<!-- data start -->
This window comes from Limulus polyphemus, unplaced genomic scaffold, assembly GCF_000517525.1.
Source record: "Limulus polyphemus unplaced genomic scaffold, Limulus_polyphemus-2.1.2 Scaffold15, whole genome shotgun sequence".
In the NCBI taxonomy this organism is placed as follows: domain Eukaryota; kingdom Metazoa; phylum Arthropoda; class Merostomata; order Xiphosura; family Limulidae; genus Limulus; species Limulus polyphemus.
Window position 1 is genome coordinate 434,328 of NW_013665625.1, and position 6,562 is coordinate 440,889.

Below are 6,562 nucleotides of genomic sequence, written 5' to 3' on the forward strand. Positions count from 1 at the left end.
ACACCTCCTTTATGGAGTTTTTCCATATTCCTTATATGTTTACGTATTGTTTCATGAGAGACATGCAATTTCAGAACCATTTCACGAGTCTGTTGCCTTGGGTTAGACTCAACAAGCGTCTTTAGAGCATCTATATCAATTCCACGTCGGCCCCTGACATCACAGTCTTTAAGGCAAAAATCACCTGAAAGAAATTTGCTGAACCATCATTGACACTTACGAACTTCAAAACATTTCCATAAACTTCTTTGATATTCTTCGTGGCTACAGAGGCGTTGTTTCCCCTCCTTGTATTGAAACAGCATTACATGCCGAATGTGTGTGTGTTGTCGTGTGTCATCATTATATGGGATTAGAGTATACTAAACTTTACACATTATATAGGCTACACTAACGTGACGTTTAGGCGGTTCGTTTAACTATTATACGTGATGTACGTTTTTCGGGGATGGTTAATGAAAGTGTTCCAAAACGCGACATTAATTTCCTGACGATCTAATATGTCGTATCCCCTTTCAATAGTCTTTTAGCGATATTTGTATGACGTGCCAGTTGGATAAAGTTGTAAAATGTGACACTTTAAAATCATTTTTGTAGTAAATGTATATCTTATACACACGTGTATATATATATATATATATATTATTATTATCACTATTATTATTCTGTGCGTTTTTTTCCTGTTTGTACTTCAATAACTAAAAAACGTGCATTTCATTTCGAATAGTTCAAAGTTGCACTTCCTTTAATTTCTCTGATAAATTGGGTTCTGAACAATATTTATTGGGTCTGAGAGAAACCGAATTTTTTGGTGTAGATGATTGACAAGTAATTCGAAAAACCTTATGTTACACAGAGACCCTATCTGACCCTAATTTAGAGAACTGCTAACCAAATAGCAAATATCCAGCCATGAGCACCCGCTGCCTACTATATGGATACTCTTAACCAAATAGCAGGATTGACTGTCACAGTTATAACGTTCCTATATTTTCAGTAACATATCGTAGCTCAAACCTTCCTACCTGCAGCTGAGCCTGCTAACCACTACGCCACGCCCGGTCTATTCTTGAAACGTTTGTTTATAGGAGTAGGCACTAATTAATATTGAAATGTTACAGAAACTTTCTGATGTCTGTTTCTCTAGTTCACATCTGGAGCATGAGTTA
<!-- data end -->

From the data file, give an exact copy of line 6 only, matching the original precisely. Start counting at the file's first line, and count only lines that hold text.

ACACCTCCTTTATGGAGTTTTTCCATATTCCTTATATGTTTACGTATTGTTTCATGAGAGACATGCAATTTCAGAACCATTTCACGAGTCTGTTGCCTTGGGTTAGACTCAACAAGCGTCTTTAGAGCATCTATATCAATTCCACGTCGGCCCCTGACATCACAGTCTTTAAGGCAAAAATCACCTGAAAGAAATTTGCTGAACCATCATTGACACTTACGAACTTCAAAACATTTCCATAAACTTCTTTGATATTCTTCGTGGCTACAGAGGCGTTGTTTCCCCTCCTTGTATTGAAACAGCATTACATGCCGAATGTGTGTGTGTTGTCGTGTGTCATCATTATATGGGATTAGAGTATACTAAACTTTACACATTATATAGGCTACACTAACGTGACGTTTAGGCGGTTCGTTTAACTATTATACGTGATGTACGTTTTTCGGGGATGGTTAATGAAAGTGTTCCAAAACGCGACATTAATTTCCTGACGATCTAATATGTCGTATCCCCTTTCAATAGTCTTTTAGCGATATTTGTATGACGTGCCAGTTGGATAAAGTTGTAAAATGTGACACTTTAAAATCATTTTTGTAGTAAATGTATATCTTATACACACGTGTATATATATATATATATATATTATTATTATCACTATTATTATTCTGTGCGTTTTTTTCCTGTTTGTACTTCAATAACTAAAAAACGTGCATTTCATTTCGAATAGTTCAAAGTTGCACTTCCTTTAATTTCTCTGATAAATTGGGTTCTGAACAATATTTATTGGGTCTGAGAGAAACCGAATTTTTTGGTGTAGATGATTGACAAGTAATTCGAAAAACCTTATGTTACACAGAGACCCTATCTGACCCTAATTTAGAGAACTGCTAACCAAATAGCAAATATCCAGCCATGAGCACCCGCTGCCTACTATATGGATACTCTTAACCAAATAGCAGGATTGACTGTCACAGTTATAACGTTCCTATATTTTCAGTAACATATCGTAGCTCAAACCTTCCTACCTGCAGCTGAGCCTGCTAACCACTACGCCACGCCCGGTCTATTCTTGAAACGTTTGTTTATAGGAGTAGGCACTAATTAATATTGAAATGTTACAGAAACTTTCTGATGTCTGTTTCTCTAGTTCACATCTGGAGCATGAGTTA